# apply a constant pitch bend
with bend(cents = 100):
    playNote(36)

# bend a note from 48 to 53 over one beat
with bend(cents = 500, beats = 1):
    playNote(48)

# bouncy spring effect
with bend(cents = [0, 500, -500, 500, -500, 500, 0], beats = 1):
    playNote(42, beats = 2)

with tranpose(steps):

Shifts the pitch of a section of music by a constant amount. This is equivalent to adding or subtracting a constant number from the note parameter of playNote. The steps parameter represents the change in pitch. One step is equal the distance between two adjacent notes. Using a value of 12 for the steps parameter would shift every note up by an octave.
# shifts each note up 7 steps
with transpose(7):
    playNote(36)
    playNote(36)
    playNote(39)
    playNote(41)

# shifts each note down 12 steps (an octave)
with transpose(-12):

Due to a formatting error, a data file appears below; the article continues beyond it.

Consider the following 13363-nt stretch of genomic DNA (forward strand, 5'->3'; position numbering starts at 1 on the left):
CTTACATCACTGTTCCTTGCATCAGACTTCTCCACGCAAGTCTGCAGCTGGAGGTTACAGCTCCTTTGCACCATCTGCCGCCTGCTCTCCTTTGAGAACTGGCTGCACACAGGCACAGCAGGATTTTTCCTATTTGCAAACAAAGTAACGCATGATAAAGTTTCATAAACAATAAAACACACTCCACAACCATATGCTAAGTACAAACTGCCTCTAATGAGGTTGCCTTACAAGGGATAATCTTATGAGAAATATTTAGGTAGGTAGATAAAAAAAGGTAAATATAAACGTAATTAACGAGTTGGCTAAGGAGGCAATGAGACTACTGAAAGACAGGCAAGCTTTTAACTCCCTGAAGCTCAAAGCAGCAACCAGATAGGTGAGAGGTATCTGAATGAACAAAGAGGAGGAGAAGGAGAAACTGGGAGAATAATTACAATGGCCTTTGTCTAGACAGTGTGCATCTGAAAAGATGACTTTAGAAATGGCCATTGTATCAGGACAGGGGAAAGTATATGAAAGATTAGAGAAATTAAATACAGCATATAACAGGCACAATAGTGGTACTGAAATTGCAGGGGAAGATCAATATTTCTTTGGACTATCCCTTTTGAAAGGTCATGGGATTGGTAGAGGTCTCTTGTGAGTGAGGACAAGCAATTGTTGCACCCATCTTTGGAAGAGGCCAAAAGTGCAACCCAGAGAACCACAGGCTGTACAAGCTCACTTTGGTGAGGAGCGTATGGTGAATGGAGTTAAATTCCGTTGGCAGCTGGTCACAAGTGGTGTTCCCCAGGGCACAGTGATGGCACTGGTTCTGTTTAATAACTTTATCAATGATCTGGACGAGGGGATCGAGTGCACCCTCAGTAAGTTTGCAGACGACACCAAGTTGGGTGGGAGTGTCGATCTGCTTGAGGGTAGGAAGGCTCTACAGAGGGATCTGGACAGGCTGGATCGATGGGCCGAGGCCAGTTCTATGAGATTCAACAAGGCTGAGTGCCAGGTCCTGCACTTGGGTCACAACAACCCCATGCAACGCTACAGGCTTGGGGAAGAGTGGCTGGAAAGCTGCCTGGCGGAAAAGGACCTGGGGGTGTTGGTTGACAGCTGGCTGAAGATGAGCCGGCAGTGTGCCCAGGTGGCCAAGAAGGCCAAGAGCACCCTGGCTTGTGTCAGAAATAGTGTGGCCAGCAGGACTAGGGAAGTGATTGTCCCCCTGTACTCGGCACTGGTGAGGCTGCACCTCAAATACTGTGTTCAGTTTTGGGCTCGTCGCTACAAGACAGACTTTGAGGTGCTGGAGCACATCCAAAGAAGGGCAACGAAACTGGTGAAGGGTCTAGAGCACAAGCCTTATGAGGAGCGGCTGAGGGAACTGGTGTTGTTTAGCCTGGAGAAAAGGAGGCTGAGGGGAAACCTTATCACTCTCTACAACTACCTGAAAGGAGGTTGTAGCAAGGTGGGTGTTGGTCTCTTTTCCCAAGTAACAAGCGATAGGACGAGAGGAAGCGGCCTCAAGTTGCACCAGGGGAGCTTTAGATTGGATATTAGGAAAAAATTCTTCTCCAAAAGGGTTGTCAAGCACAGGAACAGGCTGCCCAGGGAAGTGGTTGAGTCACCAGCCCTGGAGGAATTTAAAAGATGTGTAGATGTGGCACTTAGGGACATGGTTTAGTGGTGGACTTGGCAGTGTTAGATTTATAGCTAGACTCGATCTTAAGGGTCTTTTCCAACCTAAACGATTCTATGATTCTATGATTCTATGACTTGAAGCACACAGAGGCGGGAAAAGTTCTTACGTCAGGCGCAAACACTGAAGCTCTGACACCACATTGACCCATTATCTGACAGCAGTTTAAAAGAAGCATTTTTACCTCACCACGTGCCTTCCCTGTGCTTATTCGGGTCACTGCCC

playNote(36)
    playNote(36)
    playNote(39)
    playNote(41)

with gain(value = 0, beats = 1, start = 0):

Changes the volume of notes. The value parameter represents the change in volume (for example a value of 0.5 would reduce the volume by 50%). If a single number is provided, a constant change in volume will be applied—there will be no change over time. You can also pass a list of numbers to create a change over time. Each number will be evenly distributed over the duration of the effect given by the beats parameter. An optional start parameter specifies how long to wait (in beats) before starting the effect.
# cut the volume by half
with gain(value = 0.5):
    playNote(48)

# fade in
with gain(value = [ 0, 1 ], beats = 2):
    playNote(48, beats = 2)

# fade out after one beat
with gain(value = [ 1, 0 ], beats = 2, start = 1)
    playNote(42, beats = 3)

with pan(value = 0, beats = 1, start = 0):

Applies a stereo pan effect, shifting the sound more towards the left or right speaker. The value parameter ranges from -1.0 (full left speaker) to 1.0 (full right speaker). A value of 0.0 evenly splits the sound. If a single number is provided, the effect will be constant—there will be no change over time. You can also pass a list of numbers to create a change over time. Each number will be evenly distributed over the duration of the effect given by the beats parameter. An optional start parameter specifies how long to wait (in beats) before starting the effect.